Alpert, noting that an “officer’s best friend is cover and concealment,” said, “You have to wonder why he gave up that tactical advantage.”
The department has been careful not to draw official conclusions in the Williams shooting, but it has reorganized its captains’ ranks and put more emphasis on getting officers out of their cars and connecting more with the community.
Those steps are in keeping with Police Chief John Diaz’s pledge at the time of his confirmation in August, when he promised to address what Seattle City Councilmember Tim Burgess — who oversees the council’s public-safety committee — has called a “culture of confrontation” within the department.
Police Department watchdogs, including the former director of the civilian-led internal-affairs unit and the unit’s auditor, a former U.S. attorney, repeatedly have criticized the department for not emphasizing training aimed at avoiding or de-escalating confrontations.
Birk is a graduate of the Washington State Criminal Justice Training Commission in Burien as well as the SPD’s academy, housed in trailers and Spartan classrooms alongside the department’s shooting range near Boeing Field on East Marginal Way South in Tukwila. The sharp crack of gunfire is a constant companion to students.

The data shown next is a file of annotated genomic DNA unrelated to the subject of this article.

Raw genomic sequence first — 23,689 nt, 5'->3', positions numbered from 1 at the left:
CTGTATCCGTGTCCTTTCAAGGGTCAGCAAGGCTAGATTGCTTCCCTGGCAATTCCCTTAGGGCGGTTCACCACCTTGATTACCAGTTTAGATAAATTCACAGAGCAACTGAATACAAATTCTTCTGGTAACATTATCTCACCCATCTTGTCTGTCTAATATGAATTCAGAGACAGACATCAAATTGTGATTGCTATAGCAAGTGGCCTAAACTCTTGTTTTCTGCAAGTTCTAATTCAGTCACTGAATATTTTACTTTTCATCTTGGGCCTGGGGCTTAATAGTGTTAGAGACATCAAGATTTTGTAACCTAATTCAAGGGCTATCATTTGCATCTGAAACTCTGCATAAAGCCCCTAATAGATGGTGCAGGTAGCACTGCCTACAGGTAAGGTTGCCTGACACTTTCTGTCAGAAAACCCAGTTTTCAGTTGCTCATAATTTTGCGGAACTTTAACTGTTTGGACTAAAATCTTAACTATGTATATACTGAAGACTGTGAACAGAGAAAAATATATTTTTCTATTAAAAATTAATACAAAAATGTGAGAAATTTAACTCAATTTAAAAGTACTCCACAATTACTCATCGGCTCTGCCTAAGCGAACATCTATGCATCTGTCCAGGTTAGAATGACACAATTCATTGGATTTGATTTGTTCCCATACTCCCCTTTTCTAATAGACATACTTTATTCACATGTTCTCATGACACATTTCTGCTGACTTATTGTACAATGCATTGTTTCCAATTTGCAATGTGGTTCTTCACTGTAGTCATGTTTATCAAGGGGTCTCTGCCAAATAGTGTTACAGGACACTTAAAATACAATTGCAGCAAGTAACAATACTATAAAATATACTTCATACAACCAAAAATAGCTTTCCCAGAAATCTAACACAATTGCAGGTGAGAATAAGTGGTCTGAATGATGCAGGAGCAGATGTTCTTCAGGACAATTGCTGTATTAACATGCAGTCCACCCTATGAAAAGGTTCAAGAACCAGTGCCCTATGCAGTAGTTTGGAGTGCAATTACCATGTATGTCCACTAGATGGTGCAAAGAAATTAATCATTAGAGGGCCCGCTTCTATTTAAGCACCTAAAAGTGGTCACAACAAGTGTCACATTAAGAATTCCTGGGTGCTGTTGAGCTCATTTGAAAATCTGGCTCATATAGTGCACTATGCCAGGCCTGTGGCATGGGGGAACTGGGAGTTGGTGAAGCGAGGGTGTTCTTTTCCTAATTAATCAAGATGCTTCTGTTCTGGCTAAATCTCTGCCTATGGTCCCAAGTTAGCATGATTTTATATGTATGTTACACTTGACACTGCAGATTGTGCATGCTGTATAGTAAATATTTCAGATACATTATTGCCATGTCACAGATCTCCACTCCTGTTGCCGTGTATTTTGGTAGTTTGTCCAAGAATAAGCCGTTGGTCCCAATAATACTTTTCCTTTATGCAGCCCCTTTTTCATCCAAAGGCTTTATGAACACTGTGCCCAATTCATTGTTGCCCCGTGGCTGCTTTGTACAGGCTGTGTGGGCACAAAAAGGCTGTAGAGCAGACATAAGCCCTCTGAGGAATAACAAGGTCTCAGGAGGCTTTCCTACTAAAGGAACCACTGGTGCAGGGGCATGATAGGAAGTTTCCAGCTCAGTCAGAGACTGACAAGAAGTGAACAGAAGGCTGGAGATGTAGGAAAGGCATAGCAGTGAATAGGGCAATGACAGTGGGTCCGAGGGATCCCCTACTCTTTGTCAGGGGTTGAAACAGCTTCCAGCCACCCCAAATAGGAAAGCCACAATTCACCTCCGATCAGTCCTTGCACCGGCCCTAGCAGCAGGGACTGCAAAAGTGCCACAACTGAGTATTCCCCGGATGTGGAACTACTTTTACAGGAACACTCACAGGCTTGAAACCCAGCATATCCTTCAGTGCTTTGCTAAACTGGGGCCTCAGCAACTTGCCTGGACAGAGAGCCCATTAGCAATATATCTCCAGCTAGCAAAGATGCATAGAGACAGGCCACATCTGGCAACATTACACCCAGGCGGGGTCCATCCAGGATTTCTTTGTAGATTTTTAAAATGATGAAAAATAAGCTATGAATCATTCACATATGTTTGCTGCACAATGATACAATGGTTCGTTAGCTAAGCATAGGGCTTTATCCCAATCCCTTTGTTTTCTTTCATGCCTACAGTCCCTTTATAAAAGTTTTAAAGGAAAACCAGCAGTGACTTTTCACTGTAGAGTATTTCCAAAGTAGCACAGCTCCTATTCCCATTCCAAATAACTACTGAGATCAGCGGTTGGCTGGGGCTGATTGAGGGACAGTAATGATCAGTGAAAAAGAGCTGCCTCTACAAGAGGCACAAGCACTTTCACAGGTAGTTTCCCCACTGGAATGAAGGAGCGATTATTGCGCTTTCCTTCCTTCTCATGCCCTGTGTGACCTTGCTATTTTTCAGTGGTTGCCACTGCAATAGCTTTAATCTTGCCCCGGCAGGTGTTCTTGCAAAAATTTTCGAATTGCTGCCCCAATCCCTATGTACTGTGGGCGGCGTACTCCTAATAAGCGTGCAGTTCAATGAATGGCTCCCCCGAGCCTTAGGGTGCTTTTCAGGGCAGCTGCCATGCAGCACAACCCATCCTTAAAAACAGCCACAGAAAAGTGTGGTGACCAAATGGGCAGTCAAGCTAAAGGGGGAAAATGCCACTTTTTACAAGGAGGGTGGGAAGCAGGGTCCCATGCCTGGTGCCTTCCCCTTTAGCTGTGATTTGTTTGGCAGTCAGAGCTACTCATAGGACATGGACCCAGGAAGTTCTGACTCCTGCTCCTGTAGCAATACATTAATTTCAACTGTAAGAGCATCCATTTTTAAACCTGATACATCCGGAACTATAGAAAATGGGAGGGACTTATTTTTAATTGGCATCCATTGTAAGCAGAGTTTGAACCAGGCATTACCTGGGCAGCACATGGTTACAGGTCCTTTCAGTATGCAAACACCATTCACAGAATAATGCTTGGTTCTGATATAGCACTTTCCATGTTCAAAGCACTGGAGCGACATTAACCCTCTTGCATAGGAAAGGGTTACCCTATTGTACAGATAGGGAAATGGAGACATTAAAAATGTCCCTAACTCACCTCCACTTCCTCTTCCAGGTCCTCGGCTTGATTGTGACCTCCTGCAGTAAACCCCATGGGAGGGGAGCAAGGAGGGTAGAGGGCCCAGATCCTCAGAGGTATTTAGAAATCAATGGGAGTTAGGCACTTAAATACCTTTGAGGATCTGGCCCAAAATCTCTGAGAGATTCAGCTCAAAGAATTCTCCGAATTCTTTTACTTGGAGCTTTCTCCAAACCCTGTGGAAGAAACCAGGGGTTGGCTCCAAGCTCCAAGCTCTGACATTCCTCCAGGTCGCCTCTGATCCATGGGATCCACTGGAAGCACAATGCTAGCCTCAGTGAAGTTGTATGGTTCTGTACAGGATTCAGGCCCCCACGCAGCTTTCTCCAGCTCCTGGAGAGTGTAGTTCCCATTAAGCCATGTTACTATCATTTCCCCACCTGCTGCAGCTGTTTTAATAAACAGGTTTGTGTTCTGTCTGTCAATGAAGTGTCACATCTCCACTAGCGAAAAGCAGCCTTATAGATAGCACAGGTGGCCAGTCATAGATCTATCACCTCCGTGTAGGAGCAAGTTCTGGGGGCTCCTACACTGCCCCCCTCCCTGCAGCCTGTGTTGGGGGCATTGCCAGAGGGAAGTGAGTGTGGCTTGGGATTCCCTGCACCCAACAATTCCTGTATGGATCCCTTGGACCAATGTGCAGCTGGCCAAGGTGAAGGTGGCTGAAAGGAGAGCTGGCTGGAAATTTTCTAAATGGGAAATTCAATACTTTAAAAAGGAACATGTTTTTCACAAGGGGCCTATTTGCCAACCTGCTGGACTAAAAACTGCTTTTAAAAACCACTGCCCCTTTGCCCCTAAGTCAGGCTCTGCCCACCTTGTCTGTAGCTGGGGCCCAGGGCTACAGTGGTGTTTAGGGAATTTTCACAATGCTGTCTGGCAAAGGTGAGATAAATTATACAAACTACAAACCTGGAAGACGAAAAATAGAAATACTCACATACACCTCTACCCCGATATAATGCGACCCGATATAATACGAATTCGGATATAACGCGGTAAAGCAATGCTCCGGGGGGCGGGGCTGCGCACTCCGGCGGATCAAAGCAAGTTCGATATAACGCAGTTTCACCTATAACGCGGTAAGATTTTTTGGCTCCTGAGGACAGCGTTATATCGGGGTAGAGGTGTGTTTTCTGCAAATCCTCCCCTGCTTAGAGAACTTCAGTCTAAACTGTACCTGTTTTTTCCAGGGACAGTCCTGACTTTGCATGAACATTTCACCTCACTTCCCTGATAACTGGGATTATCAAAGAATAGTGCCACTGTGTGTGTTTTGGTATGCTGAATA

Seattle officers spend 740 hours at the state training center, 200 hours in the department’s classes and from 560 to 800 hours training in the field.
The department recently opened the doors of its Tukwila facility to reporters to offer a snapshot of its training, as well as an overview of its eight-hour class titled “Perspectives in Profiling.” The class is intended to encourage a “conversation between participants regarding the topics of profiling, bias and ethics” with an aim toward broadening perspectives.
“A cultural change”